Former Falcons number one overall pick in the 2001 NFL Draft, quarterback Michael Vick, didn’t play in the NFL last season after serving as a back up for the Steelers in 2015. But, recent reports indicate that Vick could be back on the football field soon, albeit in a different form of football than the NFL.
According to ESPN’s Darren Rovell, Vick is preparing to play in a new professional flag football game that is attempting to start up this year. The league will be playing a trial game on June 27th that will feature Vick along with the recently retired running back Justin Forsett at Avaya stadium in San Jose.
The idea for the league apparently comes from financier Jeff Lewis, and the hope is that they will be able to fill out eight teams. According to the piece, Lewis sees it as an opportunity for some of the guys that are cut from NFL rosters each year. From the piece:
“I just thought to myself, ‘what would this look like if great athletes played this?'” Lewis said. “There’s certainly a huge pool to take guys from. Every single year, NFL teams cut 800 guys. We need less than 100 players to field eight teams.”
Games will be 7-on-7 on a regulation sized 100-yard field, but there will be some innovations to the game. This won’t be your father’s version of flag football.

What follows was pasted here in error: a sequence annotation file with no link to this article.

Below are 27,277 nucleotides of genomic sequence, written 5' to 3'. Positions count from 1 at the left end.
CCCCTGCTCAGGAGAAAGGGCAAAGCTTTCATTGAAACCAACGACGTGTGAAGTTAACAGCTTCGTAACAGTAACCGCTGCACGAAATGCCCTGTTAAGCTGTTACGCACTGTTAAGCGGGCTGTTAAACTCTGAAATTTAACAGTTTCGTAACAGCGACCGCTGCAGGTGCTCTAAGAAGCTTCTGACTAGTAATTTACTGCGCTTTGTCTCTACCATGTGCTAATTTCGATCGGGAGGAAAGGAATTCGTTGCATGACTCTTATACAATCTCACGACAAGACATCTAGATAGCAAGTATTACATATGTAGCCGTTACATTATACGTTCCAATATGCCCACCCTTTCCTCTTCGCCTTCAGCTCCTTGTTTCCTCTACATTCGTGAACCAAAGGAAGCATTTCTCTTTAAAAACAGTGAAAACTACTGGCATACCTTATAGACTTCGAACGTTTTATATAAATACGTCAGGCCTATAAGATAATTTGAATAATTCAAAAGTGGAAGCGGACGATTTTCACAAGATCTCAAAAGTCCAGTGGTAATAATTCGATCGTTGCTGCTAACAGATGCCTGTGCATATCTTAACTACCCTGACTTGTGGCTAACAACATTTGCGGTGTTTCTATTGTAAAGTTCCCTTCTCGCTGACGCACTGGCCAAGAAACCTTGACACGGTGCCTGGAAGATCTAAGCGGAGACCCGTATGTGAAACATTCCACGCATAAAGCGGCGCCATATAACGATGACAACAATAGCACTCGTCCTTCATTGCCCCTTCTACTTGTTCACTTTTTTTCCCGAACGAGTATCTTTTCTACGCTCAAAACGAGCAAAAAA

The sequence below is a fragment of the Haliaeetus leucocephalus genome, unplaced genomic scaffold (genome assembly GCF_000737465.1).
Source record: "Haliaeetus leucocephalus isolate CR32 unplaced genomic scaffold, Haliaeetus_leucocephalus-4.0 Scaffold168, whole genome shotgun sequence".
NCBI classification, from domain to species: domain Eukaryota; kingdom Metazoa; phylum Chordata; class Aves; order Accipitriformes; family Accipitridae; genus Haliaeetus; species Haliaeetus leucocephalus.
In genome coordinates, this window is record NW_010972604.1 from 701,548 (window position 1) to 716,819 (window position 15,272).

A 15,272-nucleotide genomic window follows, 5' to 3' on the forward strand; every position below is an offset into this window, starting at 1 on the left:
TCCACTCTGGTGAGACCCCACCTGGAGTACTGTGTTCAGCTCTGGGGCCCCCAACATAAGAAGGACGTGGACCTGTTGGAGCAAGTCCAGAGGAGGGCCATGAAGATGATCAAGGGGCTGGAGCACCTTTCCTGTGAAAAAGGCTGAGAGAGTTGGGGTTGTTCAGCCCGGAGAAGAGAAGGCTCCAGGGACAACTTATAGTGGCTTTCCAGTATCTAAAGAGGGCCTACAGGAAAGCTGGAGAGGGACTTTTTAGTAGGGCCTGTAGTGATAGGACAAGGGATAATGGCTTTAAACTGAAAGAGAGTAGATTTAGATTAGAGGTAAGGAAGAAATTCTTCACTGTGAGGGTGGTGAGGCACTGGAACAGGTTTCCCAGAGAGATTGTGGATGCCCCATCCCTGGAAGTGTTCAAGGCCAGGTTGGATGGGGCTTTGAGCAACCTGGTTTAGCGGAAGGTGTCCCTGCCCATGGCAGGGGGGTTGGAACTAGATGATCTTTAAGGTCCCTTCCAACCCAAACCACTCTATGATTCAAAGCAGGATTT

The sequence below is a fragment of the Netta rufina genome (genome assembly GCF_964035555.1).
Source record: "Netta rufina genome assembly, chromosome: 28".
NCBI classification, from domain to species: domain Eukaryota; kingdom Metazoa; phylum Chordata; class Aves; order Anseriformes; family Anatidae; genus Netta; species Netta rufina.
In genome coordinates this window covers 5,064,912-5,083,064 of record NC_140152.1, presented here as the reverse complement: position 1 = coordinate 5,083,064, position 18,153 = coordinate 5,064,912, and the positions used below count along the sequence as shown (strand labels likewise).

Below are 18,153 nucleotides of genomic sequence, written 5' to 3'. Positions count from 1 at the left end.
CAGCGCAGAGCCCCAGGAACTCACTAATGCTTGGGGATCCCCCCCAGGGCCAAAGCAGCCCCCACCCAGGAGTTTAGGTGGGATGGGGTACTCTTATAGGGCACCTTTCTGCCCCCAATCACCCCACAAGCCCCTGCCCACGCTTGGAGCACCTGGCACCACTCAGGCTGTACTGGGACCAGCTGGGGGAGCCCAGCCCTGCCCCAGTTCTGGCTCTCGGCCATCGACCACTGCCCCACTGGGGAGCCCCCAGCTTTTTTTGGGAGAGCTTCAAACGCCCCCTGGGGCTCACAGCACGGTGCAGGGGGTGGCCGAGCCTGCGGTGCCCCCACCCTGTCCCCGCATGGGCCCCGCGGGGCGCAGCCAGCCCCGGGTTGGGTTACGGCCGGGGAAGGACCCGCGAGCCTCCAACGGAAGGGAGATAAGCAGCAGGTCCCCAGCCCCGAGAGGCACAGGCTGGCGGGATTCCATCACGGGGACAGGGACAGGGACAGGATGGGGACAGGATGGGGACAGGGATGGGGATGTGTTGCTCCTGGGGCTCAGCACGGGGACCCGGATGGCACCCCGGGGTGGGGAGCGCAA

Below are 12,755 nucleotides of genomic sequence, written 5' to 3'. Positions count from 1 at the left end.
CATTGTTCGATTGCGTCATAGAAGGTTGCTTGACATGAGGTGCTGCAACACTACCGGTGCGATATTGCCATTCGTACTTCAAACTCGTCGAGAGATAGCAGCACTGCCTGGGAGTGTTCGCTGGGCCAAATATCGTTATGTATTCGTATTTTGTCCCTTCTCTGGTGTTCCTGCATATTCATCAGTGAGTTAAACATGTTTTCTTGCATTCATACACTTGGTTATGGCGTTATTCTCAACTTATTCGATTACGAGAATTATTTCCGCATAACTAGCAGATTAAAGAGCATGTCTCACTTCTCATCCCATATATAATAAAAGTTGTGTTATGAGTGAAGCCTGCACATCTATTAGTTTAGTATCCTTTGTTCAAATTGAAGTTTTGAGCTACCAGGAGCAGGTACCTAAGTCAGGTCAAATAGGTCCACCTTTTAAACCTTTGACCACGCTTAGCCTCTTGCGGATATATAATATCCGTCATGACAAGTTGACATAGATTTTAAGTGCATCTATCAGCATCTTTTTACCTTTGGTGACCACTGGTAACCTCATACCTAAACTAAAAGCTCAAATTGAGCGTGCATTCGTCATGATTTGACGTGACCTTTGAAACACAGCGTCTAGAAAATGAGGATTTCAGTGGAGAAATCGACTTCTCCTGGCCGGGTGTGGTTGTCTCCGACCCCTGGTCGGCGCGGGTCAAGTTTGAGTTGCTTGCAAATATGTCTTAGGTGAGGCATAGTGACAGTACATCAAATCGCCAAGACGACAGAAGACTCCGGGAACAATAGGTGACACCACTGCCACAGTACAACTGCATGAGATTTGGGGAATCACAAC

“The test next month also will include significant innovation to the sport. The league’s flags, which are patent pending, are attached via magnets instead of the typical Velcro. When a flag is detached, a sensor detects it and an official will be able to see the exact point on the field when the flag came off, thus ceding the guesswork to science.”
Vick, for his part, still feels as if he can play quarterback at a high level. He spoke recently with Howard Eskin on The Howard Eskin Podcast about the ankle injury that he just recently had surgery on to get his full range of motion back. That said, his chances of a return to the NFL aren’t great as his last appearance in the league saw him complete just 60 percent of his passes for 371 yards while averaging just 5.6 yards per attempt.